Economic Duress in U.S. Employment

43 Comparative Labor Law & Policy Journal (Forthcoming)

Loyola Law School, Los Angeles Legal Studies Research Paper No. 2023-40

23 Pages Posted: 18 Dec 2023 Last revised: 16 May 2024

Date Written: December 7, 2023

Abstract

Eight decades after the legal realist and comparativist John Dawson documented the beginning of an evolution of the doctrine of duress in U.S. employment, I have been charged with answering two questions: (1) whether, as Dawson predicted, the doctrine has transitioned from a more restrictive psychological duress standard to a more expansive economic duress standard and (2) if so, why the courts have appeared to be the prime movers. Neither question has a concise answer. As for the first, I have canvassed cases and determined that the doctrine has nominally evolved but most courts have refused to follow along, with only the occasional judge finding for an employee claiming duress. As for the second, the rare judge who finds the possibility of duress has done so only by exploiting ambiguities in the doctrine, perhaps out of a fundamental sense of fairness or due to legislative inaction.

Such confusion around the doctrine of duress, however, is generally bad for workers, courts, and even employers. I argue that courts should universally and consistently adopt the Restatement (Second) of Contracts' economic duress test that objectively considers whether a worker had "no reasonable alternative" to assenting to the contract at issue. This would put an end to the antiquated and subjective "deprivation of free will" test that still informs many courts' analyses. In the meantime, however, it is generally a good thing that some courts are exploiting duress’s doctrinal inconsistencies to rule for workers in especially dire circumstances.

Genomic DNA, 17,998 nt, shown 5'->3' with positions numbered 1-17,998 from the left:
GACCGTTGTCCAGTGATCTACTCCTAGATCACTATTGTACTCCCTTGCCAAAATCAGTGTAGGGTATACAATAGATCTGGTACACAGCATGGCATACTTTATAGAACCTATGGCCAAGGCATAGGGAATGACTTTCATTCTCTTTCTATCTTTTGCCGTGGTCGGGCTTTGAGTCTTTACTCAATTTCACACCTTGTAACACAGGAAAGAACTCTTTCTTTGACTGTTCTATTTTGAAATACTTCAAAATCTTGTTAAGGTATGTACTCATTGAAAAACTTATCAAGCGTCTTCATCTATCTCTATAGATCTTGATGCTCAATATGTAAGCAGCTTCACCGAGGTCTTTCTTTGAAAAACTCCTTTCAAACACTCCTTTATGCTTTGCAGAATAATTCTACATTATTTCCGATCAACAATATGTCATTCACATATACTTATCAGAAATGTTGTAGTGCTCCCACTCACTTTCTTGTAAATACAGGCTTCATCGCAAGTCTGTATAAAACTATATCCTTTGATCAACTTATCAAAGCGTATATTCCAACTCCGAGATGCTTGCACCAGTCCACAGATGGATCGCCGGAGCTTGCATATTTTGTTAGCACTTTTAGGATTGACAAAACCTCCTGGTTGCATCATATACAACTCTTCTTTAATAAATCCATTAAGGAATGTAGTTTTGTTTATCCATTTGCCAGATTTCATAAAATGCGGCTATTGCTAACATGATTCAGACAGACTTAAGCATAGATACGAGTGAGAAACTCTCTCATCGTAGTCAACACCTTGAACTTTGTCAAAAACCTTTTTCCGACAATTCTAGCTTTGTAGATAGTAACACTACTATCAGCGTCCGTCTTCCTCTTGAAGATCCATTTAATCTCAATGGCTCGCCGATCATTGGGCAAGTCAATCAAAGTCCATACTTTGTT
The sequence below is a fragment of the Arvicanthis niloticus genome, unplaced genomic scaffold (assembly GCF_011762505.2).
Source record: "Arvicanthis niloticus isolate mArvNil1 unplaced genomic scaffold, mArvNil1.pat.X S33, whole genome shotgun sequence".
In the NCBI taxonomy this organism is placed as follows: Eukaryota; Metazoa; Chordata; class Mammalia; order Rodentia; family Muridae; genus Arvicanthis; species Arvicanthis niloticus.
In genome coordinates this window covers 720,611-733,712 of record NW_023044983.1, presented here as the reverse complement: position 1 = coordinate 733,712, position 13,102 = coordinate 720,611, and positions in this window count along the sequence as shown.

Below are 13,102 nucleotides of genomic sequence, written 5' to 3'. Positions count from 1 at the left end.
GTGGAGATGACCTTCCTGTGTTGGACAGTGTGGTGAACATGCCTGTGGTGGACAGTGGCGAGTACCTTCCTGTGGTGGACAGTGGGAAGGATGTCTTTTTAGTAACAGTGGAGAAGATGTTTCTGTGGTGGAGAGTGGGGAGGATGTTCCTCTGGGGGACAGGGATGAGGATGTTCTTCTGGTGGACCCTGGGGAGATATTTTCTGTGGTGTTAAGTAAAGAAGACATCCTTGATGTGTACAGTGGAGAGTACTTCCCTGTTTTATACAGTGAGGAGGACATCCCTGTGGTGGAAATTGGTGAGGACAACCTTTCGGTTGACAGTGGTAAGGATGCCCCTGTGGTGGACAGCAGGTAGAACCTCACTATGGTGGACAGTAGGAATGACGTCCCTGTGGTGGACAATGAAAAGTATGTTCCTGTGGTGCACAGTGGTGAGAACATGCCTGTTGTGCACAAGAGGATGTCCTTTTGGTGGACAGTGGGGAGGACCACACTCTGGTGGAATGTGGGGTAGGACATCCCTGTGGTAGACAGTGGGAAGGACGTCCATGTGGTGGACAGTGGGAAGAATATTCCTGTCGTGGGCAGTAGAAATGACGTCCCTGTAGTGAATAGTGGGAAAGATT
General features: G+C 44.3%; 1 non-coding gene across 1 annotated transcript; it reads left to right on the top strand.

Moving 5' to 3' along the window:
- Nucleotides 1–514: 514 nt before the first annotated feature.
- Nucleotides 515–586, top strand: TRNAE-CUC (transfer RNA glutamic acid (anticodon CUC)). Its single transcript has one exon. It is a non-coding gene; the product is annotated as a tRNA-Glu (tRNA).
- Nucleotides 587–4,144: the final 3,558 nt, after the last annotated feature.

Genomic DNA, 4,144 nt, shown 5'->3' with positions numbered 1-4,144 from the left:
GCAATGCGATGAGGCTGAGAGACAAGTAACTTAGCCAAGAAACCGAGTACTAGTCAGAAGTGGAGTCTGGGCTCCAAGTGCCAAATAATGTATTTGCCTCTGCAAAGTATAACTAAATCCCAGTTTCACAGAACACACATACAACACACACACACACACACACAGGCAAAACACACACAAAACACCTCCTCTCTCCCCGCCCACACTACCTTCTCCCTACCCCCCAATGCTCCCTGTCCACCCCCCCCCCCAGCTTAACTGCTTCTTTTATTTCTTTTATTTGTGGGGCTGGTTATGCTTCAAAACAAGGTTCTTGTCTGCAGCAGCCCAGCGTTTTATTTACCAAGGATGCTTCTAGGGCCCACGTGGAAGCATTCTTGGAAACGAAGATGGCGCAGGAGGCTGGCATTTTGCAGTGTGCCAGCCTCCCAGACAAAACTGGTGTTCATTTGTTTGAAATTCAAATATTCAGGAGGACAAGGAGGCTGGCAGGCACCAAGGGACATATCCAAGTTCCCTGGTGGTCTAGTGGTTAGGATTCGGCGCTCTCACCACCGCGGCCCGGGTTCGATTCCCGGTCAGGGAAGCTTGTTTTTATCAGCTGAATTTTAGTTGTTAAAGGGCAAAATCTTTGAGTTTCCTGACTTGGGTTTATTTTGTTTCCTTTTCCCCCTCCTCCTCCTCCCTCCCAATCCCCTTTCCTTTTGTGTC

Keywords: contract law, employment law, labor law, comparative law, personnel economics, economic perspectives, legal theory

JEL Classification: J00, J2, J3, J4,J5, J6, M5

Suggested Citation

Harris, Jonathan, Economic Duress in U.S. Employment (December 7, 2023). 43 Comparative Labor Law & Policy Journal (Forthcoming), Loyola Law School, Los Angeles Legal Studies Research Paper No. 2023-40, Available at SSRN: https://ssrn.com/abstract=4657280 or http://dx.doi.org/10.2139/ssrn.4657280

Jonathan Harris (Contact Author)

LMU Loyola Law School ( email )

919 Albany Street
Los Angeles, CA 90015-1211
United States

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